Communication is key
by Chris Hartwiger, senior agronomist
TAS visit

The USGA Turf Advisory Service is a tool to encourage open discussion about golf course conditioning and maintenance.

Communication. You know it is important and a challenge. But time and time again, communication arises as the most common problem facing golf course superintendents. As the focal point of golf course maintenance operations, the superintendent is communicating daily with golfers, employees, and managers. Building successful relationships with these groups is as important as understanding the principles of turfgrass management.


Each year the USGA Green Section agronomists conduct Turf Advisory Service (TAS) visits at nearly 1600 golf courses. In addition to providing technical information, many superintendents use the TAS as a means to enhance communication between important personnel at their course. In this article, we share several ways superintendents have used the TAS to improve communications at their courses.


Read the rest of this article.



Regional Updates  

north central gifNorth-Central Region 

by R.A. (Bob) Brame, director, North-Central Region 


Rhizoctonia large patch disease has been active and the wet weather has intensified the spread, making control efforts more difficult. In a few cases, the disease has remained active despite recent fungicide applications.  In such situations a second fungicide application may be needed, especially if the wet weather lingers.  So far, scattered occurrences of Microdochium patch (pink snow mold) has been the only real disease on cool-season turf.  However, that could change quickly if temperatures warm up and moisture levels continue.



Brown Patch and rain

Be very guarded with needed aeration this spring, and don't allow the wet weather to cancel what will directly affect turf quality through the coming summer months. Postponing needed aeration is certainly a reality of working with Mother Nature, but skipping or canceling is an unnecessary risk. Aeration scheduling should always include an alternate date in case the desired target date is compromised by weather conditions.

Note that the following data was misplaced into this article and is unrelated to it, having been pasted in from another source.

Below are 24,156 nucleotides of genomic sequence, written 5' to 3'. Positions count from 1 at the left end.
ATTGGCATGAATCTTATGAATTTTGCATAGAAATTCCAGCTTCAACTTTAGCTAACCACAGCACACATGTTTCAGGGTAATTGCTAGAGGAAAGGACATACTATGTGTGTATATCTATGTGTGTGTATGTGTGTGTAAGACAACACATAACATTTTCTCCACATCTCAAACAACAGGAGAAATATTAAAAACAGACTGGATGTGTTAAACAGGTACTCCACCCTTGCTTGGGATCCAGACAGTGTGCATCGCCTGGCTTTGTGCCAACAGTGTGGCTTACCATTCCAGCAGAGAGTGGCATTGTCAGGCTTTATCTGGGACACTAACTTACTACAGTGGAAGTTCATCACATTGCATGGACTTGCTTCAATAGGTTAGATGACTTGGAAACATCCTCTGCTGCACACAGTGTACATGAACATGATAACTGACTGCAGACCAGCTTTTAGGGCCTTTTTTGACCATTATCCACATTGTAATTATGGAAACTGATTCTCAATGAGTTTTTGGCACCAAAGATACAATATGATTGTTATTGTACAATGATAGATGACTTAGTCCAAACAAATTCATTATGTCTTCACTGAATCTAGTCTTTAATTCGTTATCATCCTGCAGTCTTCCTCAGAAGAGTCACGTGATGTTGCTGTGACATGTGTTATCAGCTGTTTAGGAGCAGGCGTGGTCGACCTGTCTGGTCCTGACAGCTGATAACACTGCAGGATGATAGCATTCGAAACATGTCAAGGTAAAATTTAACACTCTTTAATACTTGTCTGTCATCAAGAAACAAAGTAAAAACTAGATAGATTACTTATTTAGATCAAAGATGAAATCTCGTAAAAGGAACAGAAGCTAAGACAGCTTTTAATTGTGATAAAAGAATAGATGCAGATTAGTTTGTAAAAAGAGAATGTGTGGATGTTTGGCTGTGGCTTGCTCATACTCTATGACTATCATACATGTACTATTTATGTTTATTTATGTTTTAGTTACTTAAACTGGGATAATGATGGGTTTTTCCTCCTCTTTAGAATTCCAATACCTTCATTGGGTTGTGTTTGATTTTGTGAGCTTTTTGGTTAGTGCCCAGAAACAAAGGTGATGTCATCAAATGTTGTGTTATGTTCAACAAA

Read the rest of this update   



NorthwestIreland Links - Firm and Fast Can Last!
by Larry Gilhuly
, director, Northwest Region 


Ireland linksA recent vacation to Ireland once again confirmed that the Irish have it right.  Their golf courses have shown that firm and fast conditions can be obtained in a climate that is nearly identical to the Pacific Northwest.  Do they have secrets we don't know about?  Not really, but with a few of their concepts in place, firm and fast playing conditions can be achieved in the Pacific Northwest.  Let's take a look at how it does and does not apply to this part of the country.  


Larry examines soil types, "buggy" usage, trees, and color in the rest of this update. 


Read the rest of this update. 



Southwest RegionAddressing Shade Issues
by Pat Gross, director, Southwest Region 


Based on visits from Los Angeles to central Mexico this past winter, there was no doubt that heavily shaded areas of golf courses sustained more turf injury and delayed recovery in the spring.  Now is a good time to take a closer look at sun and shade patterns throughout the golf course and develop plans for tree pruning and selective tree removal so that that turf growth will be as vigorous as possible going into summer and the same problems can be avoided next winter.


Shade issuesMost turf species require at least eight hours of direct sunlight each day for healthy growth and development.  Emphasis should be placed on insuring good early morning and mid-day sunlight by evaluating the eastern and southern sides of greens, tees, and fairway landing zones. Reducing shade in these areas will stimulate stronger turf growth, help dry the turf in the morning, and melt frost during the winter season. 


Recognizing that tree removal can be a controversial issue, there are several tools available to identify specific trees that need to be addressed and communicate the rationale for these programs to owners and golfers.  The following references and tools will be helpful as you evaluate sun/shade patterns and develop your program for the coming year:


Read the rest of this update.